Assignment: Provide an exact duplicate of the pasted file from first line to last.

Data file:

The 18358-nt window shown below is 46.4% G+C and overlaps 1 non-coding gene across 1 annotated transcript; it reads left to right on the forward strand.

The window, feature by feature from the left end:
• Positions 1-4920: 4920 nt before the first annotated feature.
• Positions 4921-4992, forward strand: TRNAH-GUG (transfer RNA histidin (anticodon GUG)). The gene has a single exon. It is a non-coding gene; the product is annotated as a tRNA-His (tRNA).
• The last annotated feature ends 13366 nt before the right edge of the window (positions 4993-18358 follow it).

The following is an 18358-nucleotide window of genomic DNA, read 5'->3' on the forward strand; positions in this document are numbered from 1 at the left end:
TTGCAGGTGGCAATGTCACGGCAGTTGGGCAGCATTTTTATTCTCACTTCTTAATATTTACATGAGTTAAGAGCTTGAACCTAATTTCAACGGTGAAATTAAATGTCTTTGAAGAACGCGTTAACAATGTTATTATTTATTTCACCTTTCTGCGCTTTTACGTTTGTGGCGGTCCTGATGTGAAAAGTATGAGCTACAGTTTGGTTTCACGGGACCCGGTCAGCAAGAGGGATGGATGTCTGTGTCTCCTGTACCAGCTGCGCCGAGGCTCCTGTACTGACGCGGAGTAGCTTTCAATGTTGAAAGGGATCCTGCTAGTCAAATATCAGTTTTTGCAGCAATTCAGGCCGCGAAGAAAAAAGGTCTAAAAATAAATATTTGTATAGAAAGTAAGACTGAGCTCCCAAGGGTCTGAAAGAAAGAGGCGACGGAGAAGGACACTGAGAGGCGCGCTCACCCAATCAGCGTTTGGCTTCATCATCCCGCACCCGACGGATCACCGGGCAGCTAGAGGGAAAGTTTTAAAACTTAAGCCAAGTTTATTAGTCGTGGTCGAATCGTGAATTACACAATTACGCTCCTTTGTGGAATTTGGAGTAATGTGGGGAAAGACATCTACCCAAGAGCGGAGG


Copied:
The 18358-nt window shown below is 46.4% G+C and overlaps 1 non-coding gene across 1 annotated transcript; it reads left to right on the forward strand.

The window, feature by feature from the left end:
• Positions 1-4920: 4920 nt before the first annotated feature.
• Positions 4921-4992, forward strand: TRNAH-GUG (transfer RNA histidin (anticodon GUG)). The gene has a single exon. It is a non-coding gene; the product is annotated as a tRNA-His (tRNA).
• The last annotated feature ends 13366 nt before the right edge of the window (positions 4993-18358 follow it).

The following is an 18358-nucleotide window of genomic DNA, read 5'->3' on the forward strand; positions in this document are numbered from 1 at the left end:
TTGCAGGTGGCAATGTCACGGCAGTTGGGCAGCATTTTTATTCTCACTTCTTAATATTTACATGAGTTAAGAGCTTGAACCTAATTTCAACGGTGAAATTAAATGTCTTTGAAGAACGCGTTAACAATGTTATTATTTATTTCACCTTTCTGCGCTTTTACGTTTGTGGCGGTCCTGATGTGAAAAGTATGAGCTACAGTTTGGTTTCACGGGACCCGGTCAGCAAGAGGGATGGATGTCTGTGTCTCCTGTACCAGCTGCGCCGAGGCTCCTGTACTGACGCGGAGTAGCTTTCAATGTTGAAAGGGATCCTGCTAGTCAAATATCAGTTTTTGCAGCAATTCAGGCCGCGAAGAAAAAAGGTCTAAAAATAAATATTTGTATAGAAAGTAAGACTGAGCTCCCAAGGGTCTGAAAGAAAGAGGCGACGGAGAAGGACACTGAGAGGCGCGCTCACCCAATCAGCGTTTGGCTTCATCATCCCGCACCCGACGGATCACCGGGCAGCTAGAGGGAAAGTTTTAAAACTTAAGCCAAGTTTATTAGTCGTGGTCGAATCGTGAATTACACAATTACGCTCCTTTGTGGAATTTGGAGTAATGTGGGGAAAGACATCTACCCAAGAGCGGAGG